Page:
10-15 Associates

Think Before You Leap – November 2012 Monthly Market Commentary

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Cogita ante salis
Think Before You Leap

By Deborah DeMatteo
Managing Director & Chief Investment Officer

After an endless campaign with $553 million spent by President Obama and $360 million spent by Mitt Romney, we have re-elected our President to serve another four years. The markets immediately reacted shedding a total of over 2% for the week. We can finally focus on moving forward and gaining an understanding of what path we will follow toward a much hoped for and much awaited recovery. The unfortunate reality is that we have a tremendous amount of work to do, and time is of the essence.

Attention has turned immediately to the fiscal cliff debate. With a return of essentially the same players as before, fear has begun to set in that Washington will fail to arrive at any significant solution within the narrow window of time, putting the economy at great risk. With an equally divided voting population each party feels re-energized in their mandate from the people. I hear words and promise of compromise; however we need to remain skeptical that words will turn to results. This political “hot potato” will likely play itself out very vividly in the financial markets.

There is a risk that even if a deal is reached, the uncertainty that it will create over the next several weeks will keep businesses and households in the “wait and see” mode. With the economy growing at a rate of less than 2% a small tick down in economic activity could move the economy into recession very easily. Investors are therefore pricing in a growing probability of a recession, the impact of potentially higher taxes on income as well as dividends and capital gains, and what the real damage could be if Washington fails to reach an agreement before the end of the year. This will generate selling for several reasons. Many will choose to sell in tax year 2012 to take capital gains knowing what rate they will pay, causing what I would refer to as technical selling. Much more unpredictable will be the fear selling as investors move to the sidelines in anticipation of market turmoil. Once again in the background of all of this the European crisis has surfaced into the headlines once again as Greece needs another round of money.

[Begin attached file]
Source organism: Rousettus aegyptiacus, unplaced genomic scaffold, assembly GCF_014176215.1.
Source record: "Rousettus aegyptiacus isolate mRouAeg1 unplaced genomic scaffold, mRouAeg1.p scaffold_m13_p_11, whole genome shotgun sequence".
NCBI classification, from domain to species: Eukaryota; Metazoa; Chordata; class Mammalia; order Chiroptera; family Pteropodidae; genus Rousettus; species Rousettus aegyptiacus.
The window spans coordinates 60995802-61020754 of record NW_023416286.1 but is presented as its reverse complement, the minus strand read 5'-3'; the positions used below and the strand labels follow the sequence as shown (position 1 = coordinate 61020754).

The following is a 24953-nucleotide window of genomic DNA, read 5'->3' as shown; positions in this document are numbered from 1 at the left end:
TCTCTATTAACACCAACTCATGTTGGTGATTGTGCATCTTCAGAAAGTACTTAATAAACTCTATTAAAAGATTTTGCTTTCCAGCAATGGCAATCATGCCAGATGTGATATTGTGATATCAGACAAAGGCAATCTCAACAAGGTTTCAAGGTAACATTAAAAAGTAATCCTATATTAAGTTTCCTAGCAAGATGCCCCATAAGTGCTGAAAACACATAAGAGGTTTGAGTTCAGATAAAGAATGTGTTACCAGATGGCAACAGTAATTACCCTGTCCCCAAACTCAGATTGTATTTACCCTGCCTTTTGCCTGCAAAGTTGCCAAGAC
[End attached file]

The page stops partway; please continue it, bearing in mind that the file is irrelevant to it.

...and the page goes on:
The good news is that none of this is new! Although the headlines have changed, we have known for months that the election was largely a distraction to the bigger economic issues that need to be addressed. We at least know the dynamics of the debate based on how we voted. Volatility will likely return, but with money to invest volatility can spell opportunity.

Whether a deal is reached before December or after the first of the year, we will gain more clarity on what the economy will look like in 2013. The big question will be is there enough to get businesses to begin to hire and spend. Obama has agreed to meet with CEO’s to listen to their ideas and suggestions to get the economy moving. He will then begin discussions with Congress later this week. As both sides posture for position, Wall Street will try to predict the outcome.

We will continue to move to a more cautious position believing that the near term downside risk is greater than the upside reward. This will give us the privilege of rebuilding a portfolio reflective of a better understanding of the future.

Please remember that past performance may not be indicative of future results. Different types of investments involve varying degrees of risk, and there can be no assurance that the future performance of any specific investment, investment strategy, or product made reference to directly or indirectly in this newsletter, will be profitable, equal any corresponding indicated historical performance level(s), or be suitable for your portfolio. Due to various factors, including changing market conditions, the content may no longer be reflective of current opinions or positions. Moreover, you should not assume that any discussion or information contained in this newsletter serves as the receipt of, or as a substitute for, personalized investment advice from 10-15 Associates. To the extent that a reader has any questions regarding the applicability of any specific issue discussed above to his/her individual situation, he/she is encouraged to consult with the professional advisor of his/her choosing. A copy of our current written disclosure statement discussing our advisory services and fees is available for review upon request.
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